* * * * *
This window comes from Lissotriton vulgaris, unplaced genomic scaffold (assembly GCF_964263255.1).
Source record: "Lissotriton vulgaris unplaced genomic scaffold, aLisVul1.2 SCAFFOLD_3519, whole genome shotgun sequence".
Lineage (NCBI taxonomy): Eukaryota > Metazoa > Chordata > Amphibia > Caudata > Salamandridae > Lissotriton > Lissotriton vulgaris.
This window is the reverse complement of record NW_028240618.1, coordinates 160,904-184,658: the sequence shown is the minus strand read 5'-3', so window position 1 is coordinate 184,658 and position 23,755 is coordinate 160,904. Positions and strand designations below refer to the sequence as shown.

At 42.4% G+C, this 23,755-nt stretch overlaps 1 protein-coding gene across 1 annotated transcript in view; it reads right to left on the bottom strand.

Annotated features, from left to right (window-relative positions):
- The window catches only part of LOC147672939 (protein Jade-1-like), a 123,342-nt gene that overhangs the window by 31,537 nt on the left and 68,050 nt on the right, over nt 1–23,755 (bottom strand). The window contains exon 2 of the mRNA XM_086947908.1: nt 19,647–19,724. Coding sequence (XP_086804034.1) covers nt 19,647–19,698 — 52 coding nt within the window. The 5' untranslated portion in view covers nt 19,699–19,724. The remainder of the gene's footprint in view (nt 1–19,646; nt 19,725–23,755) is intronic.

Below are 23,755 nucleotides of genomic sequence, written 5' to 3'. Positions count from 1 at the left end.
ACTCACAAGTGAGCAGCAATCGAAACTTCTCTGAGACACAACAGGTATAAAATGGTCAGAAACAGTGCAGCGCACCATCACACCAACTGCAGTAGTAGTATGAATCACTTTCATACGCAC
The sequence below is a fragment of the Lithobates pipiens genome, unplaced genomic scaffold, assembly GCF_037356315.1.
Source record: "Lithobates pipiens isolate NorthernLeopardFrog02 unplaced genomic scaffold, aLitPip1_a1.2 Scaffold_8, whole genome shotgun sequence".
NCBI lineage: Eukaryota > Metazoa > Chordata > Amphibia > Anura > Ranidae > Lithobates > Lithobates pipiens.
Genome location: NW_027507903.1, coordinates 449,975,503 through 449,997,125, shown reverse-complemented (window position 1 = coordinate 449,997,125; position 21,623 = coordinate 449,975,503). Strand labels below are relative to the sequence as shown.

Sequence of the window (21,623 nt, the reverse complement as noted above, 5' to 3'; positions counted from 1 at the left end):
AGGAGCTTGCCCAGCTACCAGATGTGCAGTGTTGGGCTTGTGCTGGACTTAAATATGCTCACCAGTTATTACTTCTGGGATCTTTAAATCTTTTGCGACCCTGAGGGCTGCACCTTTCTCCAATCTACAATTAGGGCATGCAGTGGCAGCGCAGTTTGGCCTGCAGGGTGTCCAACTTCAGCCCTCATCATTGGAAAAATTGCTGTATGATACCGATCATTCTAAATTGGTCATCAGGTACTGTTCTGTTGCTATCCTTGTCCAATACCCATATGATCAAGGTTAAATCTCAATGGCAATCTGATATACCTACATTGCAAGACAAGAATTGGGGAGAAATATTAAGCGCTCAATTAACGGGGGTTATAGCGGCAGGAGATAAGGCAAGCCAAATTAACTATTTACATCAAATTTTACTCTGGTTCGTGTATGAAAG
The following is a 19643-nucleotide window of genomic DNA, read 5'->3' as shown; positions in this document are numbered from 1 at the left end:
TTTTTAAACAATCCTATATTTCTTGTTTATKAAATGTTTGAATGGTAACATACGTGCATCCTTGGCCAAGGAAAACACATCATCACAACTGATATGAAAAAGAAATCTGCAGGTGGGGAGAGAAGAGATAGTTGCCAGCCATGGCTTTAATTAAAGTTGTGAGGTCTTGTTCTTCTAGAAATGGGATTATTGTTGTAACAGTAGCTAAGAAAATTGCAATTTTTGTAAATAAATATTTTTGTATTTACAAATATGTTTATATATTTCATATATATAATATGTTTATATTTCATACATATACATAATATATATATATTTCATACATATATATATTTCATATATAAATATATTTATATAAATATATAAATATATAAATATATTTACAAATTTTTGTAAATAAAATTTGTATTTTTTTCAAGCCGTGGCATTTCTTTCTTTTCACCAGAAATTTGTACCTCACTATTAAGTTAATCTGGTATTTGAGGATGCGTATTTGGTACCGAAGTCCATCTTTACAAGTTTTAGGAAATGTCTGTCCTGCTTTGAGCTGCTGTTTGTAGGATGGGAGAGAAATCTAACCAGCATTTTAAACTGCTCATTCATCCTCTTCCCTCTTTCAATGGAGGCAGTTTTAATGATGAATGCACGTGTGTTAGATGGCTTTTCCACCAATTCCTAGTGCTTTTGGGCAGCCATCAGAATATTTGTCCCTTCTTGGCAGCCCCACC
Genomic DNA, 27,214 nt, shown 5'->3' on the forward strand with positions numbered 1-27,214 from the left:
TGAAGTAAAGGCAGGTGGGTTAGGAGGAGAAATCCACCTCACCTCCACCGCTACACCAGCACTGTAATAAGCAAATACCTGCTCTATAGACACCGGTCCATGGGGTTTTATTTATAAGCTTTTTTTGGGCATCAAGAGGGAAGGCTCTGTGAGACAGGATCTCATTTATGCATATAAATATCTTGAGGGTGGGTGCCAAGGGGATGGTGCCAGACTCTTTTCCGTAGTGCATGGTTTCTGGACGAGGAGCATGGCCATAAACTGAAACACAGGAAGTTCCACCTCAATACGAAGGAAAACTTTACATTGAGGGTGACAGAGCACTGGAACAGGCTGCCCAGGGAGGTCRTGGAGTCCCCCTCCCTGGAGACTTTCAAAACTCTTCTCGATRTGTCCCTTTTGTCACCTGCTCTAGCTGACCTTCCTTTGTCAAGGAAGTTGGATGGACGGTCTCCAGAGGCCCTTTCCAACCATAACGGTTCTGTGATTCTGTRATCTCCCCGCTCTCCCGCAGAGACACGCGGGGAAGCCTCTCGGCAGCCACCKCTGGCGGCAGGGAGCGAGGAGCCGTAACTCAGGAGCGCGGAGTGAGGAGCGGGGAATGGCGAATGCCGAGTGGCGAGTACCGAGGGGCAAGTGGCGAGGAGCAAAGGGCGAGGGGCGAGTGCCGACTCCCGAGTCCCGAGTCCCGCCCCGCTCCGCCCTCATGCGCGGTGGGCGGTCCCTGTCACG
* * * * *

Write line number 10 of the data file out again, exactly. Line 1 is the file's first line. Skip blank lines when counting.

The sequence below is a fragment of the Lithobates pipiens genome, unplaced genomic scaffold, assembly GCF_037356315.1.